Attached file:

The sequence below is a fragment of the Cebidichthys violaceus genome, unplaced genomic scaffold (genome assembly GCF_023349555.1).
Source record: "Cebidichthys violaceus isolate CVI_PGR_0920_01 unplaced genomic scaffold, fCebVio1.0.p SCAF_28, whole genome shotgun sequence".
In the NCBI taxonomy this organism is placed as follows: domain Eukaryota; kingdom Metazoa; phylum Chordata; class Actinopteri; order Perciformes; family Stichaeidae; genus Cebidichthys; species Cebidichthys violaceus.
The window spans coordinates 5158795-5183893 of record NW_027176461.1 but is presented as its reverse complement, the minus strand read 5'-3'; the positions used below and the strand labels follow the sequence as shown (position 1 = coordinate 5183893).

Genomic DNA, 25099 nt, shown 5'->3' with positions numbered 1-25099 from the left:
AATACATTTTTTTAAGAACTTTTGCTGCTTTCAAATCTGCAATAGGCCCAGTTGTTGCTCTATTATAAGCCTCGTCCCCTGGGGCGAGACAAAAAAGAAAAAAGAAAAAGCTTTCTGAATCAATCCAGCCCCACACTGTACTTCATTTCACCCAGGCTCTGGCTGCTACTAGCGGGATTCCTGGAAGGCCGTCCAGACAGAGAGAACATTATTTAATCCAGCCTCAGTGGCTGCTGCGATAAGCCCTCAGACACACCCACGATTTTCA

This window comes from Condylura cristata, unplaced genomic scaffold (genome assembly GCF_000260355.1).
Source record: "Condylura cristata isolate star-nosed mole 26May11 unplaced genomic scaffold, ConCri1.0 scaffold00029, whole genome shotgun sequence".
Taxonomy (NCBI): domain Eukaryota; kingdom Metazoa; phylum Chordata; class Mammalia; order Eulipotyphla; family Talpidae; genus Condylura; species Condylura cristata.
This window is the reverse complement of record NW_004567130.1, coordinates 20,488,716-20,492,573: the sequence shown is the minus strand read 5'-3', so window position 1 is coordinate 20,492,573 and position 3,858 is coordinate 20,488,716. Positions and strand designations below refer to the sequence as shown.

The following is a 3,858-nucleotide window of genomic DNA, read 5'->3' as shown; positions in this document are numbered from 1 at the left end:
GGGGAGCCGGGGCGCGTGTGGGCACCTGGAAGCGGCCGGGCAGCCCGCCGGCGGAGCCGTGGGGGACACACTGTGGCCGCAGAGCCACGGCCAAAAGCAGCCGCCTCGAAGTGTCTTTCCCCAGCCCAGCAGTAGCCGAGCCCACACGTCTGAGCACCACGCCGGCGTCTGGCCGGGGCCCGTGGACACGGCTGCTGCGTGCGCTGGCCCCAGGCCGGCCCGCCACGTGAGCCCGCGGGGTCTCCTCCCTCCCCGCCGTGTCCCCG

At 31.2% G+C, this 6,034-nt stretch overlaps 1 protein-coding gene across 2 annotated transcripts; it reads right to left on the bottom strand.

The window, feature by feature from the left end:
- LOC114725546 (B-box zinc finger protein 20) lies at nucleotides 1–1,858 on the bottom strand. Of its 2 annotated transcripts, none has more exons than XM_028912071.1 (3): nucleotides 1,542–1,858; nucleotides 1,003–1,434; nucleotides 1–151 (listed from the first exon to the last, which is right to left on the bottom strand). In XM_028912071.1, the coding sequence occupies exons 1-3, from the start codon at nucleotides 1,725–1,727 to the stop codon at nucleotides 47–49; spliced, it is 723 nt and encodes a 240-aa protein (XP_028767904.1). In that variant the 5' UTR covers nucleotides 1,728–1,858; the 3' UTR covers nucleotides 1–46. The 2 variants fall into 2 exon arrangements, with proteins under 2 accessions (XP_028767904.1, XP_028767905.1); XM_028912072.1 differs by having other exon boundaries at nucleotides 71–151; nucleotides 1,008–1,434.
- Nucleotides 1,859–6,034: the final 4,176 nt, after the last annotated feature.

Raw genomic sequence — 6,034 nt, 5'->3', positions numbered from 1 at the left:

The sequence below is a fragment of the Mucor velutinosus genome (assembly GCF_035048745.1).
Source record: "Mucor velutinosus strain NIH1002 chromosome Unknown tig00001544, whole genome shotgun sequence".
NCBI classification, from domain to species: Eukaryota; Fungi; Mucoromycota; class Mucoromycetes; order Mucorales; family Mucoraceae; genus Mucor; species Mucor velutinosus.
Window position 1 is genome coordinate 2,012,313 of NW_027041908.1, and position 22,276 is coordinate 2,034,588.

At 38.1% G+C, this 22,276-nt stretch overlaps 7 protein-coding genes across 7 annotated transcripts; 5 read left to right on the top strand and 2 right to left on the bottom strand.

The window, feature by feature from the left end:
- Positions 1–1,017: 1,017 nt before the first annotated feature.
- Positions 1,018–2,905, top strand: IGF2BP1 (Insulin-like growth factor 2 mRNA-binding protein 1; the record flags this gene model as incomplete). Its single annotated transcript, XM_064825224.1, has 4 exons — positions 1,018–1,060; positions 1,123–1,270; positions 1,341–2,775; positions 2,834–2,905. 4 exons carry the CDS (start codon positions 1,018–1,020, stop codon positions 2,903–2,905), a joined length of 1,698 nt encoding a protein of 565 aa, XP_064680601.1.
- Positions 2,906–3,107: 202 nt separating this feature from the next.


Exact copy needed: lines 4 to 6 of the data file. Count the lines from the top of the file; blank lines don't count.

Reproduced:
The window spans coordinates 5158795-5183893 of record NW_027176461.1 but is presented as its reverse complement, the minus strand read 5'-3'; the positions used below and the strand labels follow the sequence as shown (position 1 = coordinate 5183893).

Genomic DNA, 25099 nt, shown 5'->3' with positions numbered 1-25099 from the left:
AATACATTTTTTTAAGAACTTTTGCTGCTTTCAAATCTGCAATAGGCCCAGTTGTTGCTCTATTATAAGCCTCGTCCCCTGGGGCGAGACAAAAAAGAAAAAAGAAAAAGCTTTCTGAATCAATCCAGCCCCACACTGTACTTCATTTCACCCAGGCTCTGGCTGCTACTAGCGGGATTCCTGGAAGGCCGTCCAGACAGAGAGAACATTATTTAATCCAGCCTCAGTGGCTGCTGCGATAAGCCCTCAGACACACCCACGATTTTCA